ADVANCED DESIGN 2 BRIEF 2013
In both the Council’s Draft Plan and CERA’s Blueprint the defined focus has been the CBD, with 80% of the building stock lost and over 50,000 jobs displaced it is understandable. However the CBD is 6.2sqkm and accounts for only 1.3% of Christchurch’s total urban area (452sqkm). In this course we will widen the scope and look at how the city works as a whole, through which you will become familiar with the political agenda’s shaping Christchurch and develop your own critical position.
The consequence of the current political context is that while so much focus has been on developing large-scale commercial and civic projects for the city centre other critical issues have been neglected, such as the severe lack of housing. The quick fix has been to open up fringe land to build suburbs, pushing the city ever further outward. Even before the earthquakes Christchurch was a city that was expanding outwards rather than up, a product of this growth was the wider suburbs expanding reliance on malls and shopping centres. With these strategically placed economic hubs providing the majority of goods and services required by the dispersed population, the need to travel longer distances to the CBD becomes less and less – a fact reflected in the financial growth figures of the suburbs versus the CBD prior to the earthquakes. This means the future planned CBD could well suffer from the lack of people, as the quick fix for housing will draw people even further away from the CBD.
In this course we will propose ways to infill and focus local development in under utilized areas within the existing urban boundary. We will address urgent needs, question current planning policies and test alternative design solutions for the future rebuild by drawing on inherent assets within local neighborhoods. The underlying intention of the course is to propose a resilient Greater Christchurch with a primary central core surrounded by identifiable satellite hubs. To push this idea further we will investigate how local developments could be designed to respond to their context and create unique identities.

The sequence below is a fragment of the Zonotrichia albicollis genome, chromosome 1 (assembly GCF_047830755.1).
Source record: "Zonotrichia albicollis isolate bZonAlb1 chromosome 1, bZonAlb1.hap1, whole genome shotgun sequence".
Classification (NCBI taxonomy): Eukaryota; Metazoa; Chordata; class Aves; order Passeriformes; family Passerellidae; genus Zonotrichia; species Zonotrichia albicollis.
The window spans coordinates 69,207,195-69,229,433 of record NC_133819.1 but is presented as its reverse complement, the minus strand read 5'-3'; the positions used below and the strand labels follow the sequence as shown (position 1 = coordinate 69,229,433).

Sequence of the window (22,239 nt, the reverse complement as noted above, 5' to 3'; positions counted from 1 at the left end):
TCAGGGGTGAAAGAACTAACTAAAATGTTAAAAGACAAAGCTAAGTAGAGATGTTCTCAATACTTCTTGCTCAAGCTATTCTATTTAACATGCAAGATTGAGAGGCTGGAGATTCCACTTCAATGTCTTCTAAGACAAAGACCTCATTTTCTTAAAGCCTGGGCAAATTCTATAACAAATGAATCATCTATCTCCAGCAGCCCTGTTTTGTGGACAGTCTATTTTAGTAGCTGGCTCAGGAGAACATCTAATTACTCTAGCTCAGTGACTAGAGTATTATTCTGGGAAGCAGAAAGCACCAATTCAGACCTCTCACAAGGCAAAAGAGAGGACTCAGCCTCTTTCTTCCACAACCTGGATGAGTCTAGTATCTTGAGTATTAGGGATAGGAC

URBAN INVESTIGATION > URBAN DESIGN
The first four weeks of the course will be dedicated to an in-depth body of research into a specific location. The aim is to identify inherent properties in your chosen area and draw on them to become catalysts for a proposed development. Recognizing that each area is unique, it is encouraged to test new ideas and explore radical urban design strategies.
As we approach an era where fossil fuels are diminishing and climates changing there is a greater urgency to promote and choose lifestyles that are conscious of our environmental impact, which includes making informed choices as to how we live and work collectively. An underlying objective for this course is to design proposals for a city where resources, economies and lifestyles work in balance with one another.
Inherent in the development of the work is the ambition to develop appropriate strategies for Christchurch, ones that support the urban regeneration while at the same time contends with issues facing 21st Century urban design. This requires understanding what makes Christchurch unique within the global context.
You will work in self-selected groups of 2-3 for the duration of the course. Each team will select an area of study from a range of options to be discussed in the first day of the course. Within your team you will each take on clearly identifiable roles, which will include a body of research and a design component. Together you will develop a site investigation which will include topics such as: transport, housing, commercial, services, recreation, open space, and public space. You will be asked to critically analyze your findings to identify inherent traits and then develop relevant propositions for your area. The proposals you develop should challenge conventions of zoning and aim to provoke alternative approaches to urban developments.
MID-SEMESTER BREAK (Suggested Site Visit)